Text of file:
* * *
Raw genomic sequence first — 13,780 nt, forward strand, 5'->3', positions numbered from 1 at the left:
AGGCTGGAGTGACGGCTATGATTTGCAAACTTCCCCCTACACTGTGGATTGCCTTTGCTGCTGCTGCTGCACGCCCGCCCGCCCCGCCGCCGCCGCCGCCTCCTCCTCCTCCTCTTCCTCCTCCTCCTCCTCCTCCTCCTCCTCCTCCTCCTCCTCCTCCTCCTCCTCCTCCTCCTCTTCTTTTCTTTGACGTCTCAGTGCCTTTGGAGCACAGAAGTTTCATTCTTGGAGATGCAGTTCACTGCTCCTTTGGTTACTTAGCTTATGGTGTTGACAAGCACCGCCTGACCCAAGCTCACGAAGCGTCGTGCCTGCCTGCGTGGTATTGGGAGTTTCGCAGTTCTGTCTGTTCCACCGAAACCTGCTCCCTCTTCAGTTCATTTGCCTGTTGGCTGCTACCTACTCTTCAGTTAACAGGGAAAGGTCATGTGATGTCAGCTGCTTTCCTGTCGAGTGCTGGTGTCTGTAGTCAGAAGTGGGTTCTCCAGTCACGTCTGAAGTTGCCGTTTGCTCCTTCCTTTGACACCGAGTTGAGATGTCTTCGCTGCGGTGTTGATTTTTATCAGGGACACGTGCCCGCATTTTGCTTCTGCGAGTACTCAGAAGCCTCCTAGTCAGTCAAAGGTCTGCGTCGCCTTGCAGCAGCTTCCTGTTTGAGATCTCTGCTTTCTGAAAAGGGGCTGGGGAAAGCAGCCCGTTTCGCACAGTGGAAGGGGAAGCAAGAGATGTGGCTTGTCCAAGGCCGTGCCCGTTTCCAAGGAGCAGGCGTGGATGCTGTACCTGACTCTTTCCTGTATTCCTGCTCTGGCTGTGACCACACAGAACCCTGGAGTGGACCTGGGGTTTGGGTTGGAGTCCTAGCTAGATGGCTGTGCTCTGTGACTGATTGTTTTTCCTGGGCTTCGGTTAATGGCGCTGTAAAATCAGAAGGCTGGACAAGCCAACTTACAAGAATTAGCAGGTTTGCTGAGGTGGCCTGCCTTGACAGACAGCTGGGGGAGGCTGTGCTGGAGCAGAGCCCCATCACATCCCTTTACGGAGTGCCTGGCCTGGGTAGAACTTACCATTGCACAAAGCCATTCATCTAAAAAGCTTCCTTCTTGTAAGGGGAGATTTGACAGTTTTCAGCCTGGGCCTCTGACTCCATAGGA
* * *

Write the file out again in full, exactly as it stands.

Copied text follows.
Raw genomic sequence first — 13,780 nt, forward strand, 5'->3', positions numbered from 1 at the left:
AGGCTGGAGTGACGGCTATGATTTGCAAACTTCCCCCTACACTGTGGATTGCCTTTGCTGCTGCTGCTGCACGCCCGCCCGCCCCGCCGCCGCCGCCGCCTCCTCCTCCTCCTCTTCCTCCTCCTCCTCCTCCTCCTCCTCCTCCTCCTCCTCCTCCTCCTCCTCCTCCTCCTCCTCTTCTTTTCTTTGACGTCTCAGTGCCTTTGGAGCACAGAAGTTTCATTCTTGGAGATGCAGTTCACTGCTCCTTTGGTTACTTAGCTTATGGTGTTGACAAGCACCGCCTGACCCAAGCTCACGAAGCGTCGTGCCTGCCTGCGTGGTATTGGGAGTTTCGCAGTTCTGTCTGTTCCACCGAAACCTGCTCCCTCTTCAGTTCATTTGCCTGTTGGCTGCTACCTACTCTTCAGTTAACAGGGAAAGGTCATGTGATGTCAGCTGCTTTCCTGTCGAGTGCTGGTGTCTGTAGTCAGAAGTGGGTTCTCCAGTCACGTCTGAAGTTGCCGTTTGCTCCTTCCTTTGACACCGAGTTGAGATGTCTTCGCTGCGGTGTTGATTTTTATCAGGGACACGTGCCCGCATTTTGCTTCTGCGAGTACTCAGAAGCCTCCTAGTCAGTCAAAGGTCTGCGTCGCCTTGCAGCAGCTTCCTGTTTGAGATCTCTGCTTTCTGAAAAGGGGCTGGGGAAAGCAGCCCGTTTCGCACAGTGGAAGGGGAAGCAAGAGATGTGGCTTGTCCAAGGCCGTGCCCGTTTCCAAGGAGCAGGCGTGGATGCTGTACCTGACTCTTTCCTGTATTCCTGCTCTGGCTGTGACCACACAGAACCCTGGAGTGGACCTGGGGTTTGGGTTGGAGTCCTAGCTAGATGGCTGTGCTCTGTGACTGATTGTTTTTCCTGGGCTTCGGTTAATGGCGCTGTAAAATCAGAAGGCTGGACAAGCCAACTTACAAGAATTAGCAGGTTTGCTGAGGTGGCCTGCCTTGACAGACAGCTGGGGGAGGCTGTGCTGGAGCAGAGCCCCATCACATCCCTTTACGGAGTGCCTGGCCTGGGTAGAACTTACCATTGCACAAAGCCATTCATCTAAAAAGCTTCCTTCTTGTAAGGGGAGATTTGACAGTTTTCAGCCTGGGCCTCTGACTCCATAGGA